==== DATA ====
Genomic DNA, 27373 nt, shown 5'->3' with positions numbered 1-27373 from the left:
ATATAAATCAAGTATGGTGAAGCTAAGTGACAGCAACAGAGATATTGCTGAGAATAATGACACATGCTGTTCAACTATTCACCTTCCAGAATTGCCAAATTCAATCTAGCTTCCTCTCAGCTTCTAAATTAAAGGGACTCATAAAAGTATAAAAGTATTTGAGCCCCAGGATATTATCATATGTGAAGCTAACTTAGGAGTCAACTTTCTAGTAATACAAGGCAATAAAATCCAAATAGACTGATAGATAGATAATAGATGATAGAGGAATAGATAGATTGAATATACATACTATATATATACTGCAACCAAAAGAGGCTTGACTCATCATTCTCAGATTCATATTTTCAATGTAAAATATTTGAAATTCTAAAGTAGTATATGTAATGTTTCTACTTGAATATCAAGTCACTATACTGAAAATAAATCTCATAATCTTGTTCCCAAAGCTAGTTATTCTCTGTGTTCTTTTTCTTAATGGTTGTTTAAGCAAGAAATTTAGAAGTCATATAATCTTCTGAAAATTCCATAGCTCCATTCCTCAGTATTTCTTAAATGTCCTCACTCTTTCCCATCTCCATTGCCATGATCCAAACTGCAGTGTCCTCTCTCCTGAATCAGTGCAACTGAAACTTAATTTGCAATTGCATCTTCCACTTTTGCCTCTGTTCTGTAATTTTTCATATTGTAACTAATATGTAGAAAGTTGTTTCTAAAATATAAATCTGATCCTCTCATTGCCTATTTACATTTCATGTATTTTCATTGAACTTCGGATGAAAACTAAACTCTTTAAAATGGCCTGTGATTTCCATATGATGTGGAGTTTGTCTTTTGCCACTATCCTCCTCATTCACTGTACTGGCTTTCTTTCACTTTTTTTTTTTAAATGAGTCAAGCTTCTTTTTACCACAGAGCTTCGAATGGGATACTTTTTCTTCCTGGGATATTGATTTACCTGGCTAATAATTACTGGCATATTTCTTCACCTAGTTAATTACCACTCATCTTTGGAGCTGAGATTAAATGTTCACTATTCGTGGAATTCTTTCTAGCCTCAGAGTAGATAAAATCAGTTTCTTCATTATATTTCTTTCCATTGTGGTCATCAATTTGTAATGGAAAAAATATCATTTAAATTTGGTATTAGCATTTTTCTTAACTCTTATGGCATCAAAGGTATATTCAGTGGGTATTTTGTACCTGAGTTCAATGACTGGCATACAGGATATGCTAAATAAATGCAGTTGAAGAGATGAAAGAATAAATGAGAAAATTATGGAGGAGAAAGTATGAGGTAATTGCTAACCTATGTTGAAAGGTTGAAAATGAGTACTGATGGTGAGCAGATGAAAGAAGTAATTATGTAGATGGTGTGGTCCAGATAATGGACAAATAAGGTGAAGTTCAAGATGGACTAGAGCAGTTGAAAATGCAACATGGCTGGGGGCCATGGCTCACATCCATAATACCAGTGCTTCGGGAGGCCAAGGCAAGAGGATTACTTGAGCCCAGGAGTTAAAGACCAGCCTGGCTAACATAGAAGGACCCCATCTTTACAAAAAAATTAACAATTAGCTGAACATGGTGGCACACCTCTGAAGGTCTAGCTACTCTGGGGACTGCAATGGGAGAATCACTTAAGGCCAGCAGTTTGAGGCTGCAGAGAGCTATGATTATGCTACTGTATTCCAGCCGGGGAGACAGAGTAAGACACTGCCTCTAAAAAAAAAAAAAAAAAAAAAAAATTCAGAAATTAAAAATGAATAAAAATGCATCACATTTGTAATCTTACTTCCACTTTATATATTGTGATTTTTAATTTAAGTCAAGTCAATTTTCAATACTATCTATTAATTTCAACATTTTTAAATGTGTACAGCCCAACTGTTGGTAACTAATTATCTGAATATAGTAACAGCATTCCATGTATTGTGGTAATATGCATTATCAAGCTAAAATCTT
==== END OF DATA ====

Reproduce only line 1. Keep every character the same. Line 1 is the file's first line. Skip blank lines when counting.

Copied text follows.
Genomic DNA, 27373 nt, shown 5'->3' with positions numbered 1-27373 from the left: